The point of their speech was that Jesus was gone, and that they had been given an assignment to do: to go back to Jerusalem and wait until they had received the promised Holy Spirit. Jesus would return, visibly and from the sky, just as they had seen Him go. But it would be a while, and their continual staring into the sky would not make Him come back sooner. Obedience was what was now required.

Even today, many are preoccupied with Jesus’ return, searching the skies for any sign of His return. But now, as then, this focus is not productive. It will not speed His return, nor will it prepare a person for that return when it does happen.

Instead, now as then, the correct focus is obedience. We are to listen to God’s commands, allow Him to fill us with the Holy Spirit so that we are cleansed and empowered, and then go and bear witness to Jesus’ life, His ministry, and His death and resurrection, so that the number of those who become His disciples continues to increase, and multitudes will be ready for Him when He does return.

Father, it is so easy for us to fall prey to the temptation to watch for signs of Jesus’ return, or to try to determine the day and the hour, in direct contradiction to His command (Matthew 24:36, Acts 1:7). Help us instead, Lord, to keep our focus on remaining open and completely obedient to Your every command, so that we are found actively at the work that Jesus left for us when He does return. Amen.

If you are enjoying my blog, I invite you to check out my book, When We Listen, A Devotional Commentary on the Gospel of Mark. Just follow this url: Thanks, and God bless you all!

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Today’s Scripture – January 27, 2019

Acts 1:4-8 (NIV)
On one occasion, while he was eating with them, he gave them this command: “Do not leave Jerusalem, but wait for the gift my Father promised, which you have heard me speak about. For John baptized with water, but in a few days you will be baptized with the Holy Spirit.”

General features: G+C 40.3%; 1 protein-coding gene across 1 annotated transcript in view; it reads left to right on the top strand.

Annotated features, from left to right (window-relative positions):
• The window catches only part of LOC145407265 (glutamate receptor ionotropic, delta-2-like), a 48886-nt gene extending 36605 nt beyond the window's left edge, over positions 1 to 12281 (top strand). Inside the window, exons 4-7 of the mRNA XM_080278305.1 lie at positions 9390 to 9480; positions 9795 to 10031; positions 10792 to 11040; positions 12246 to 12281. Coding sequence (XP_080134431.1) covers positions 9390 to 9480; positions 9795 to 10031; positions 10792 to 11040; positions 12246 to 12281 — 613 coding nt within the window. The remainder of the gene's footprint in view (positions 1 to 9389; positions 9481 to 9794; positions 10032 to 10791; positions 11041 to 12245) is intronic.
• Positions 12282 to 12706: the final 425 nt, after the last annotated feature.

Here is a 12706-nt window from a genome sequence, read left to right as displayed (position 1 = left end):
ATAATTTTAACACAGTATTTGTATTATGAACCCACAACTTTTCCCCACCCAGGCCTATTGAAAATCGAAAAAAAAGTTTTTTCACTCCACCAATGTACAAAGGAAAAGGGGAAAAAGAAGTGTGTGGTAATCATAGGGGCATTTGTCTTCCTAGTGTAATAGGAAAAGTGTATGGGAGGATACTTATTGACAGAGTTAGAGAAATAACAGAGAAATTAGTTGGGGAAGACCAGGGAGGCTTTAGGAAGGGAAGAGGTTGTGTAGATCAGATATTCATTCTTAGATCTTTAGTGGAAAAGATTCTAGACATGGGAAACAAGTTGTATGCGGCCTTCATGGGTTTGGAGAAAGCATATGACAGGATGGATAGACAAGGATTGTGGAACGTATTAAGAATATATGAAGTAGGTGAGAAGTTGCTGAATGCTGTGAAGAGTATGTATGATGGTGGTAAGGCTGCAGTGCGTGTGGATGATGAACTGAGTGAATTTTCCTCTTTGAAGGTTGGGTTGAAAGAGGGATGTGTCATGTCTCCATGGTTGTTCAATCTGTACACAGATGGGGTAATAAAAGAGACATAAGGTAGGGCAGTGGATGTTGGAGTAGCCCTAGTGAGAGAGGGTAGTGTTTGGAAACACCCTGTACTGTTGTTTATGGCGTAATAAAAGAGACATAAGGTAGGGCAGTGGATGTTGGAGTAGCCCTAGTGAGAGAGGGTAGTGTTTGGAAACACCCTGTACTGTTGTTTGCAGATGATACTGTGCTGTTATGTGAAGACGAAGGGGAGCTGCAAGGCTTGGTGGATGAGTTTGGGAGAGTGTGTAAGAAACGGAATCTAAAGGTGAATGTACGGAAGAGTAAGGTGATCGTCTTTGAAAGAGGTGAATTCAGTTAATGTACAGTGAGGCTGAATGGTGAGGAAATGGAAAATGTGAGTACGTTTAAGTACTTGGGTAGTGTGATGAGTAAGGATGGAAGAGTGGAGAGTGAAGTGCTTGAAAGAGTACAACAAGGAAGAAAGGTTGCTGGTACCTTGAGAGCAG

So when they met together, they asked him, “Lord, are you at this time going to restore the kingdom to Israel?”
He said to them: “It is not for you to know the times or dates the Father has set by his own authority. But you will receive power when the Holy Spirit comes on you; and you will be my witnesses in Jerusalem, and in all Judea and Samaria, and to the ends of the earth.”

Jesus’ focus in His times with His disciples during these final days was very precise, very narrow. These were not merely times of rejoicing over His resurrection, or praising God for what He had done through that resurrection to defeat sin and death. It was all about intense preparation for mission.

Sometimes the disciples got off track, as in their question here, demonstrating that they had not quite gotten rid of their old paradigm of Jesus kicking out the Romans and setting Himself up as the rightful king of Israel. But when they did get off track, Jesus simply cut off that line of questioning and redirected them back onto the correct path.

The correct path consisted of two interconnected focuses. The first was that the disciples were to be witnesses of Jesus, sharing the story of His life, His ministry, and of His death and resurrection, all of which they had been eyewitnesses to. It was this eyewitness testimony that would open people’s hearts to receive Jesus as their Lord and Savior (John 1:12-13), leading to eternal life.

But the second focus was crucial. As critical as the need was, as urgent as the work was going to be, they were not to begin immediately. Instead, they were to wait for a few days in Jerusalem until they received the promised gift from the Father, the Holy Spirit.

The Holy Spirit would completely overwhelm them, as a body is overwhelmed by water when it is submerged in baptism. He would cleanse them internally, as metal is cleansed from its impurities when it is plunged into fire. And it would provide them with all the divine power that they would need in order to be witnesses.